Our assignment was to 3D print something that would be impossible to fabricate using a subtractive process. I made a Mobius Strip generator during the first week of the class, for this assignment I used this form links of a chain for a necklace. I tried printing on three different printers, results below.
This printer uses a process called Fusion Deposition Modelling (FDM) and costs around $1,300 on Amazon. For it's price it prints at a very high quality due to it's design whereby the build plate sits within a closed volume enabling consist temperature control just below the melting point of the feedstock.
I began by working with Shani to characterise the Sindoh's printing capability. The resulting piece showed that printer can successfully produce cylindrical towers of 1mm diameter, slots 0.5mm wide and angled profiles at 45 degrees.
I printed three variants of the Mobius Strip chain, one with a single twist in each link, one with 2 twists and one with three twists. I used Sindoh's software generate the support structure, choosing the 'Everywhere' option from the dropdown menu. The Sindoh prints it's support structures using the same material that the part is built from and it is removed fairly easily using small plyers or clippers. Support structures for previous jobs that I've printed on the Sindoh were easy to remove and left only minor defects on the surface of the part. On this occasion, a the chain had a small surface area relative to the geometry of the support material meaning that lumps and bumps left over after removing the support were clearly visible. It is possible to sand this down, however for a longer chain this technique may take quite a while. Furthermore the resolution of this printer is not capably of creating clean angles on the chain links.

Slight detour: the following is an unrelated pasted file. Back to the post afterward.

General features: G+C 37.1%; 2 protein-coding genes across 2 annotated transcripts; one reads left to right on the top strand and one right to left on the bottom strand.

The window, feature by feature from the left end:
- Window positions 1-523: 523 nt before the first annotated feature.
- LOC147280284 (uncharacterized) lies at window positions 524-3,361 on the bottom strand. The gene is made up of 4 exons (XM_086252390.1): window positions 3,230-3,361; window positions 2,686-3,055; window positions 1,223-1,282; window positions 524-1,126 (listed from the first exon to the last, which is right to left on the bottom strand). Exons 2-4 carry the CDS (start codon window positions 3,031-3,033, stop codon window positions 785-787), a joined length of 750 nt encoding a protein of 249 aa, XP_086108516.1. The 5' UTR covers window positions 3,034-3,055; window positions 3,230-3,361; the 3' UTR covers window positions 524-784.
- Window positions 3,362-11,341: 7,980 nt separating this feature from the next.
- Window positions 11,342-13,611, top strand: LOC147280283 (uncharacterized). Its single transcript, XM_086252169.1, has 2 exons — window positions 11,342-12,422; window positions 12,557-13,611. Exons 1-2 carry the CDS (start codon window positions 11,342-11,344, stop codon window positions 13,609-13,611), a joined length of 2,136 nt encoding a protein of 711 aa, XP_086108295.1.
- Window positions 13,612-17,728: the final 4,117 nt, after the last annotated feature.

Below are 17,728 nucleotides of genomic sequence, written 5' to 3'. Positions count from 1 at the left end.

This printer uses a process called Stereolithography (SLA or SL) and costs $3,500. If the printer is well maintained then printing is as simple to start a job as pressing go. Post processing requires a few more steps that the Sindoh where the user must clean of larger drips of the resin using a paper towel and deposit the part into alcohol for less than a minute clean off the rest of the resin. I used Formlabs' software to generate the support structure for the chains. Unfortunately the print partially failed. After investigating the resin bed, I found pieces of cured material floating in the resin as well as some pieces that had adherred to the bottom of the bed. Like the sindoh, the support structure is made from the same material that the piece is built from, and like the Sindoh this caused defects to the surface.
Despite getting fairly poor results with this printer I still plan to continue experimenting with this machine based on the fact that Formlabs sells a Castable Resin. This would allow me to print a full chain which would be useds as a plug to create a mould for the necklace. I'd then be able to cast the chain out of metal. This will require careful redesign of the support structure to serve a dual purpose, initially as a support structure during the printing process but later to serve as spues for the casting material to flow along.